Today, over 90 percent of funeral services in Japan are Buddhist. A traditional Buddhist funeral is a chance for loved ones and friends to come together, mourn, and seek closure. At times, it’s a solemn affair, so the idea of unintentionally causing offense is stressful—to say the least. When the time comes, it’s a good idea to prepare beforehand so you can focus on saying your goodbyes, not your apologies.
The dress code
While shades of blue and grey are acceptable during the wake, funeral attire should be black from top to bottom. For men, that means a formal black suit and tie—no bow ties, no patterns, and no shiny fabrics or silks. The only color should be the white dress shirt worn under the jacket (which you should never take off, no matter how hot it gets).
Most women wear dresses purchased for just such occasions, although dress pants are perfectly acceptable as well. It’s important not to show your legs, so black stockings or tights are essential.
Things to bring
The cost is not important but 数珠 (Juzu, Buddhist prayer beads) are a must. Choose a set that speaks to you and be sure to bring it along. If you have a little black bag or clutch in a plain, matte fabric feel free to make use of it now. For those of you with larger carry-all bags, there will be space to leave it in the hall so you won’t have to be carrying it throughout the …continue reading
Source: Gaijin Pot
One of the scariest alerts you’ll hear in Japan is hands down the infamous earthquake alarm. Blasted on cell phones throughout the potentially affected areas, the “Earthquake Early Warning” (緊急地震速報) notice has had my heart leap out of my chest a good number of times.
Some residents have even said that the alarm is scarier than the actual earthquake and to some extent, I have to agree with them. While not all earthquakes are given prior notice, when an alert is sent out it’s important to try to understand the displayed information as natural disasters aren’t uncommon in Japan.
Earthquake alerts in Japan
Once you get over the initial shock and climbed down back from your ceiling, here’s an example of what the alert says:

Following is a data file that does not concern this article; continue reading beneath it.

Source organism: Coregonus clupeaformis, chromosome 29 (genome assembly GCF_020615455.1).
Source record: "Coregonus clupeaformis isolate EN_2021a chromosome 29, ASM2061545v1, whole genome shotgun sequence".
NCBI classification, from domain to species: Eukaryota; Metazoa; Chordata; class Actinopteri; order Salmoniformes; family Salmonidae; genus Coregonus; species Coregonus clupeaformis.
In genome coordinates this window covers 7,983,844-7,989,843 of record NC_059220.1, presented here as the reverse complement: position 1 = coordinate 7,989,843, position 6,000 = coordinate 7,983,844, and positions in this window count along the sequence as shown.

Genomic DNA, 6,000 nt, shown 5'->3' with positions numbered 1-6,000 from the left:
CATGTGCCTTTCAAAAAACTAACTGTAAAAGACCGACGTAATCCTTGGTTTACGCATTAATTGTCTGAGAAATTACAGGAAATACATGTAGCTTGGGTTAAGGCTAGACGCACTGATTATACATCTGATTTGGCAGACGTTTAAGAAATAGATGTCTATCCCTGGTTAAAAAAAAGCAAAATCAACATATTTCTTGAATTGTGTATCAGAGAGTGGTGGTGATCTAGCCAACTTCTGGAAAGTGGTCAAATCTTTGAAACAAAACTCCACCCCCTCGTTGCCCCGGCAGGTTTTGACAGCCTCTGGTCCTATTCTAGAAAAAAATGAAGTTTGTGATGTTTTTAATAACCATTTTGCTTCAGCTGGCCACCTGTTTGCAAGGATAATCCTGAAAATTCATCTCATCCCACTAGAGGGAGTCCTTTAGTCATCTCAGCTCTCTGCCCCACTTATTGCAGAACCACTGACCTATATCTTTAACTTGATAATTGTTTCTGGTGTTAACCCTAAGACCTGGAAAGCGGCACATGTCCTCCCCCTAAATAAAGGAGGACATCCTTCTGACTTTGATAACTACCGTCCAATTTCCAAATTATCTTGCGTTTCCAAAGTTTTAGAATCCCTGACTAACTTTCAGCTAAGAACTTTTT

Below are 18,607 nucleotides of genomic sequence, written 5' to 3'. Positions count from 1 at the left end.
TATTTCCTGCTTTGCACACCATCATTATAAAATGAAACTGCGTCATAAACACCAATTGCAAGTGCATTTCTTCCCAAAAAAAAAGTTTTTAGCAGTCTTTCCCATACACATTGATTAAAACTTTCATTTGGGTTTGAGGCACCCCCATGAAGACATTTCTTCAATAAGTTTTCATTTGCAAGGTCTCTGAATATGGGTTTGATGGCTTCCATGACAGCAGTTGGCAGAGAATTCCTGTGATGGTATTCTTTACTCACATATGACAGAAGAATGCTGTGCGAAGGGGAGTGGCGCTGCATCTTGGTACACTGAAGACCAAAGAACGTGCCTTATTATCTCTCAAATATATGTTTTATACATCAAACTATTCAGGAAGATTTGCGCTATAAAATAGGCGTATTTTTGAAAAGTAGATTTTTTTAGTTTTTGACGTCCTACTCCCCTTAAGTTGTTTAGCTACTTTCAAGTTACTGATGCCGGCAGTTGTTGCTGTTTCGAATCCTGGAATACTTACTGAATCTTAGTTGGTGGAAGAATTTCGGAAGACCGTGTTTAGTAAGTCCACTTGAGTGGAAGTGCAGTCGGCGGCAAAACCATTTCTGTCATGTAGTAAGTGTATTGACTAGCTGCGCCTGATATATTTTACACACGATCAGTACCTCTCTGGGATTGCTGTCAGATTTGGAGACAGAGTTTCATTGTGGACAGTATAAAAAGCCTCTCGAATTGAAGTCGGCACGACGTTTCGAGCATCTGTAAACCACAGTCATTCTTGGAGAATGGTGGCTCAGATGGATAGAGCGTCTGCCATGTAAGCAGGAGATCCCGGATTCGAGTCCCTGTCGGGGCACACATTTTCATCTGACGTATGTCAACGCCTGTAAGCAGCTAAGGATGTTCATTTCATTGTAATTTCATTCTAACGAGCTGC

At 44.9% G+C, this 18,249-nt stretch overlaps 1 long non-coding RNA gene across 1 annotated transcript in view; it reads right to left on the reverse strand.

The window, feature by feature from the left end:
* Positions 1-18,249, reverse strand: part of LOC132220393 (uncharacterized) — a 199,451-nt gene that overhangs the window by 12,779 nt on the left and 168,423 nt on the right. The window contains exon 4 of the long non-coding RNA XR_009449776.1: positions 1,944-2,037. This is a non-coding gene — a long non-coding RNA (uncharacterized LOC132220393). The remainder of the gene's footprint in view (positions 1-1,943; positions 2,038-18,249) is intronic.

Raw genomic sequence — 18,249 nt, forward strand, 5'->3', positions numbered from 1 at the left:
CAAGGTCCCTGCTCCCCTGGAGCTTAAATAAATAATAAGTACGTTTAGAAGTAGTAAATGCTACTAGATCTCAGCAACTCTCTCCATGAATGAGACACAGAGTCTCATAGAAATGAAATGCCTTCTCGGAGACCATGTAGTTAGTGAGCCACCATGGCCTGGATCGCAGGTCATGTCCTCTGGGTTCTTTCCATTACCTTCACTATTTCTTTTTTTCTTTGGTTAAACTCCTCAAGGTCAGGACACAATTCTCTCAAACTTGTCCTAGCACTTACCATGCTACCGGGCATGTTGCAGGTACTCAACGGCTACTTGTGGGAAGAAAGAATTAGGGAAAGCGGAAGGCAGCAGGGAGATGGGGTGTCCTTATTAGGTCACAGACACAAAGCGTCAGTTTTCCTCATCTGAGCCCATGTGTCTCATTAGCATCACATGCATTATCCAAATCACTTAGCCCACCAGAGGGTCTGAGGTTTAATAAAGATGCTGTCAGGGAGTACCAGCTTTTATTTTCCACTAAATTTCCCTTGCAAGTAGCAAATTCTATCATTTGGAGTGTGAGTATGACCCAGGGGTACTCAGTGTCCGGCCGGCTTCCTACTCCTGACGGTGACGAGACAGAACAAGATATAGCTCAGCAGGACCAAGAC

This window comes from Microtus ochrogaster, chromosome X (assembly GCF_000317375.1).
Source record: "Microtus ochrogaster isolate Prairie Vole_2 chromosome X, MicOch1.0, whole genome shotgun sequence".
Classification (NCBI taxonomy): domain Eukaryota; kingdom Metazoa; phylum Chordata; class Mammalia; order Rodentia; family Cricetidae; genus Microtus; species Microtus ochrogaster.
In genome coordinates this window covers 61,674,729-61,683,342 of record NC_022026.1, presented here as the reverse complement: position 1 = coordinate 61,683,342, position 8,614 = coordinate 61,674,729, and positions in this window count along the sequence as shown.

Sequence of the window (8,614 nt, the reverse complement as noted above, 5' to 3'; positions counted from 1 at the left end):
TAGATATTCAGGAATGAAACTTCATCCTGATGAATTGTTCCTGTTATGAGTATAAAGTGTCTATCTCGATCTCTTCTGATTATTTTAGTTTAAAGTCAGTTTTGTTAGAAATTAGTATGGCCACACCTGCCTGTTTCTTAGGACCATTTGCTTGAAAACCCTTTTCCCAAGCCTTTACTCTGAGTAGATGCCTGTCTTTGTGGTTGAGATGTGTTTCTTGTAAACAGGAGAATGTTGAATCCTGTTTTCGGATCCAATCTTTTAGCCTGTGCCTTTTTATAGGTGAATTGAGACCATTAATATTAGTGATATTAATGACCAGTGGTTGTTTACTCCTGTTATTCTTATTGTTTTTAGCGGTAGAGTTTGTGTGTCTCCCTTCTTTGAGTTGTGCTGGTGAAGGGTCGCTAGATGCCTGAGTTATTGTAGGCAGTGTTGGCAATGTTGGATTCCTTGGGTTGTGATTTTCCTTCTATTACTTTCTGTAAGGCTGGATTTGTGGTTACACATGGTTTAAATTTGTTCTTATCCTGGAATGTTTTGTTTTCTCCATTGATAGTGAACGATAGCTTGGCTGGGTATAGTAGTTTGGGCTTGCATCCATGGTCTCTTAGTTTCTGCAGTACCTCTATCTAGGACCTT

In English, it translates to:
“Emergency Bulletin [Area mail]
Early Earthquake Warning
Off the coast of Fukushima Prefecture, an earthquake has occurred.
Prepare for strong tremors.
(Japanese Meteorological Agency)”
On the uppermost part, you’ll see the Earthquake Early Warning header. Right below the official title of the message, it will tell you whether the earthquake happened offshore (沖で) or in a prefecture (県). The sentence that follows will tell you to prepare for strong tremors or aftershocks (強い揺れに備えてください).
Read the full article on GaijinPot Study!
Source: 世論 What Japan Thinks
Almost every town in Japan has their own traditional festival of two, but goo Ranking asked which are Japan’s world-class festivals.
The problem with a lot of the festivals in recent years are that they are far too crowded; the problem this year is that most have been cancelled or drastically scaled back.
I’d love to go to the Akita Nebuta Festival; as pictured above, huge papier mache float lit from the inside look impressive on television and probably even better in the flesh. I’ve been to the Gion Festival; not the actual parade, but the day before they have the danjiri – mobile shrines – on display so you can walk around and have a leisurely close-up view.